From 2007.igem.org

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Lethbridge iGEM Project Overview

The goal of our project is to create a ‘bio-prospector;’ a microorganism capable of moving up a concentration gradient for a particular small molecule (theophylline), and activating either a metabolic or signaling pathway. We hope that once this system is developed, it will be easy to modify it to be specific to many different small molecules. To achieve this, we will use a riboswitch (Topp and Gallivan, 2007) to control the levels of CheZ, a protein involved in motility.

E. coli can travel in their environment by sensing chemical signals. Normally E. coli sense these chemicals using their five transmembrane receptor proteins. These proteins interact with the flagellar motor via a well characterized set of cytosolic proteins (CheA, B, R, W, Y, and Z). In the presence of an appropriate ligand, CheA is autophosphorylated. This phosphate group is transferred to CheY, which then interacts with the motor complex. When this occurs, the motor rotates clockwise, and the E. coli cells tumble. CheZ dephosphorylates CheY, causing the motor to rotate counterclockwise, and the cells to swim straight (a 'run'). In CheZ knockout strains, the E. coli cells are in a constant tumbling state. Introducing CheZ into these mutant strains, and controlling its expression would allow us to control the movement of the organisms.

Our project will involve attaching a riboswitch in front of CheZ, that in the ‘off’ state will repress translation of CheZ, while in the ‘on’ state will allow its translation. This control would be happening at the mRNA level. A riboswitch is an RNA construct that resides in the 5' UTR of the gene it regulates. It contains an aptamer that will assume different conformations in the presence or absence of a particular ligand. One of these conformations will allow ribosome binding – and hence protein synthesis – while the other will inhibit ribosome binding, usually through physical interaction with the ribosome binding site. In our system, when the ligand (theophylline) is present, the ribosome can bind, and translation occurs. After translation of CheZ occurs, CheY can be dephosphorylated, and the E. coli cells will swim normally.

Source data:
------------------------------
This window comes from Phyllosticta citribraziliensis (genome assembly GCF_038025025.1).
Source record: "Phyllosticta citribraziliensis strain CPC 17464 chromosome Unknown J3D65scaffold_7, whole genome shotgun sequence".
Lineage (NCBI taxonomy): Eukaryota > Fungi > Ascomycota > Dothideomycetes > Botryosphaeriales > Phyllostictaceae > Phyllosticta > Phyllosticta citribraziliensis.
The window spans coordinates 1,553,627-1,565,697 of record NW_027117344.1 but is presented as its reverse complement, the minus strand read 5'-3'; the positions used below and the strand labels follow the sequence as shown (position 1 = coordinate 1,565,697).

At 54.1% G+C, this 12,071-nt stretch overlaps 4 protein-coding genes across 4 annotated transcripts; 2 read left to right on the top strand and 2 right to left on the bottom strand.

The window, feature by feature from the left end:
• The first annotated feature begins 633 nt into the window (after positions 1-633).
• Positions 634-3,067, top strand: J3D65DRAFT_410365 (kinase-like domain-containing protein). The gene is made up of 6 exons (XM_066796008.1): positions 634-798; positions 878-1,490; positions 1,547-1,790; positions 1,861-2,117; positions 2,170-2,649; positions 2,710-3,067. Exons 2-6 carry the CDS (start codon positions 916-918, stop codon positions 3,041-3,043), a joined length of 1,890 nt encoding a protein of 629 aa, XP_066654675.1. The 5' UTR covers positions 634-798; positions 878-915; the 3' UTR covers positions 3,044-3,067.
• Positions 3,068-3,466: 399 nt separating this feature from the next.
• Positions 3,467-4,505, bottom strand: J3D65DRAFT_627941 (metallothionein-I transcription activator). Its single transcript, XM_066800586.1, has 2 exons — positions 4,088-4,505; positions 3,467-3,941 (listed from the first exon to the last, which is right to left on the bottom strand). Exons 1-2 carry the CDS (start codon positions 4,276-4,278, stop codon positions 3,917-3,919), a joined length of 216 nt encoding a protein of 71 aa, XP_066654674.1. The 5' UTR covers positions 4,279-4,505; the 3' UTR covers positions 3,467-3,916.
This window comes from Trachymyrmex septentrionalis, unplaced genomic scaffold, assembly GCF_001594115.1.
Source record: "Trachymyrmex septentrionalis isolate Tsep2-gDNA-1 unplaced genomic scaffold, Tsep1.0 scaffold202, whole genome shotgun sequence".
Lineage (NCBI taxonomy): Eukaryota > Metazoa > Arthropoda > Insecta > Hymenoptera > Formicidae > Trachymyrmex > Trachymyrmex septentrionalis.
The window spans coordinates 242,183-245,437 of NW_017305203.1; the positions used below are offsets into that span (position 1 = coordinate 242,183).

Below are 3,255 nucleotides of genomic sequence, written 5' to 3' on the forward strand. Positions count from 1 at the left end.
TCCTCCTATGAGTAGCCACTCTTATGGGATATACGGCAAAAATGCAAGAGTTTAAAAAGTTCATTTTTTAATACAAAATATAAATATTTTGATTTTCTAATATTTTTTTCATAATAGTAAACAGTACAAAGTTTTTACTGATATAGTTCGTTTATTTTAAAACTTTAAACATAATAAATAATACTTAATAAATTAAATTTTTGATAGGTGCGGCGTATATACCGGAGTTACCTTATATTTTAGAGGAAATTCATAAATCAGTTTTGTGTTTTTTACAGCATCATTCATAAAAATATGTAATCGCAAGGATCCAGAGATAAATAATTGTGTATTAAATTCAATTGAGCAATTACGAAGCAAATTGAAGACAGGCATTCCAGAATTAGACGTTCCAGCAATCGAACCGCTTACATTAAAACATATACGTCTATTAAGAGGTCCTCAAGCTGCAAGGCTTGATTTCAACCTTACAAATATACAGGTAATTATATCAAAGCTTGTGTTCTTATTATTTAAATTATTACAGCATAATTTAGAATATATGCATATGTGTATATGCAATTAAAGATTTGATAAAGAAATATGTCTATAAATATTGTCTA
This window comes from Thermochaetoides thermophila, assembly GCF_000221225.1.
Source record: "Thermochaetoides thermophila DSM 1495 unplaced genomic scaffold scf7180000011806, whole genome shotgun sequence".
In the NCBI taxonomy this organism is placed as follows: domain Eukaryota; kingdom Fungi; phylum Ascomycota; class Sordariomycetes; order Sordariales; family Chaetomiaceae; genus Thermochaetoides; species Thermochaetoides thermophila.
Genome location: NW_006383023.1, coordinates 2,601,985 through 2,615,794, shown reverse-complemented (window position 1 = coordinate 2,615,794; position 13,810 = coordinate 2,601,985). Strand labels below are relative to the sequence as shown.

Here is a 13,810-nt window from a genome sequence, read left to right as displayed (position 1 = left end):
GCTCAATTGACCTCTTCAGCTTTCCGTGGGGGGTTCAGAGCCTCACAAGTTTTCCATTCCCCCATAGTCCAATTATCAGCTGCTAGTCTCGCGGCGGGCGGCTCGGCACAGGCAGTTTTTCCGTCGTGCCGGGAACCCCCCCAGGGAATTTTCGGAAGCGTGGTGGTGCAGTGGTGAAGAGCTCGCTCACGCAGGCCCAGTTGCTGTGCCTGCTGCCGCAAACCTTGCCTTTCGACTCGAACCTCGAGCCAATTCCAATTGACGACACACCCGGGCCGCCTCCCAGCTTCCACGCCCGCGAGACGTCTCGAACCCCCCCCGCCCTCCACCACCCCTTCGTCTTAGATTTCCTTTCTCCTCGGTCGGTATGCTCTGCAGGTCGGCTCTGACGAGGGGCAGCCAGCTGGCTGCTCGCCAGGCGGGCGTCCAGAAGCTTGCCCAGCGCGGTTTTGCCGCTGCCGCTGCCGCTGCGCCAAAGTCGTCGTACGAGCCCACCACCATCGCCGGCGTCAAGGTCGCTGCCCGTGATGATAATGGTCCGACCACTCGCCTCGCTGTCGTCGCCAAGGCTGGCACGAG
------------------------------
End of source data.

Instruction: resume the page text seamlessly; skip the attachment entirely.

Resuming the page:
As ligand concentration increases, the incidence of ligand-riboswitch binding and resultant translational activation of CheZ will increase. This will cause the cell to move a higher percentage of the time resulting in a net movement up the concentration gradient.

To determine the concentration of the ligand, we use a color output similar to many other projects, with one twist. The concentration of the lead signal, LacI, will also be controlled by a riboswitch. Thus the more ligand present, the higher the levels of LacI, which in turn will determine which phosphorescent protein(s) will be produced.

The overall approach will be two-fold. The first aspect will be to start combining the components required to synthesize our system (in parallel) to ensure that the components interact properly and as expected. Secondly, simulations will be done to determine what alterations (such as degration flags or activation sites), if any, are required to make get the best results from the system.

The nature of both the riboswitch and the iGEM biobrick method fit hand in hand. Thus our long term goal is to expand the number of riboswitches and to combine them with existing bricks to create novel systems.

Chemotaxis System


Reporter System



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